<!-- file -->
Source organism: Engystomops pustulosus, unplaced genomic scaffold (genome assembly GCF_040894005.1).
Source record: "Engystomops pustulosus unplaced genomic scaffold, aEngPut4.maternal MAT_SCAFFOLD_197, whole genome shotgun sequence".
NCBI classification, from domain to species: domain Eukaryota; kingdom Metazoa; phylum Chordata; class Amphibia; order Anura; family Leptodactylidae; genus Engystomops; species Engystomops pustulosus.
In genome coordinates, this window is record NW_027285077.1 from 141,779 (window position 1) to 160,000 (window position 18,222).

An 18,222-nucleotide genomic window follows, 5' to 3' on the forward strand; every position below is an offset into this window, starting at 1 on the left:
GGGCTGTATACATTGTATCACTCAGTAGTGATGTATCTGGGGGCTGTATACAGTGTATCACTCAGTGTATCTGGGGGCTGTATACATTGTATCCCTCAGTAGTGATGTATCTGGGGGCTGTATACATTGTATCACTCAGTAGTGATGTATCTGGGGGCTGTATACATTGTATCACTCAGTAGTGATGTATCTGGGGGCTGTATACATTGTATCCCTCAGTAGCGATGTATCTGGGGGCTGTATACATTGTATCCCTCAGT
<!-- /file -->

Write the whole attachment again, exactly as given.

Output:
Source organism: Engystomops pustulosus, unplaced genomic scaffold (genome assembly GCF_040894005.1).
Source record: "Engystomops pustulosus unplaced genomic scaffold, aEngPut4.maternal MAT_SCAFFOLD_197, whole genome shotgun sequence".
NCBI classification, from domain to species: domain Eukaryota; kingdom Metazoa; phylum Chordata; class Amphibia; order Anura; family Leptodactylidae; genus Engystomops; species Engystomops pustulosus.
In genome coordinates, this window is record NW_027285077.1 from 141,779 (window position 1) to 160,000 (window position 18,222).

An 18,222-nucleotide genomic window follows, 5' to 3' on the forward strand; every position below is an offset into this window, starting at 1 on the left:
GGGCTGTATACATTGTATCACTCAGTAGTGATGTATCTGGGGGCTGTATACAGTGTATCACTCAGTGTATCTGGGGGCTGTATACATTGTATCCCTCAGTAGTGATGTATCTGGGGGCTGTATACATTGTATCACTCAGTAGTGATGTATCTGGGGGCTGTATACATTGTATCACTCAGTAGTGATGTATCTGGGGGCTGTATACATTGTATCCCTCAGTAGCGATGTATCTGGGGGCTGTATACATTGTATCCCTCAGT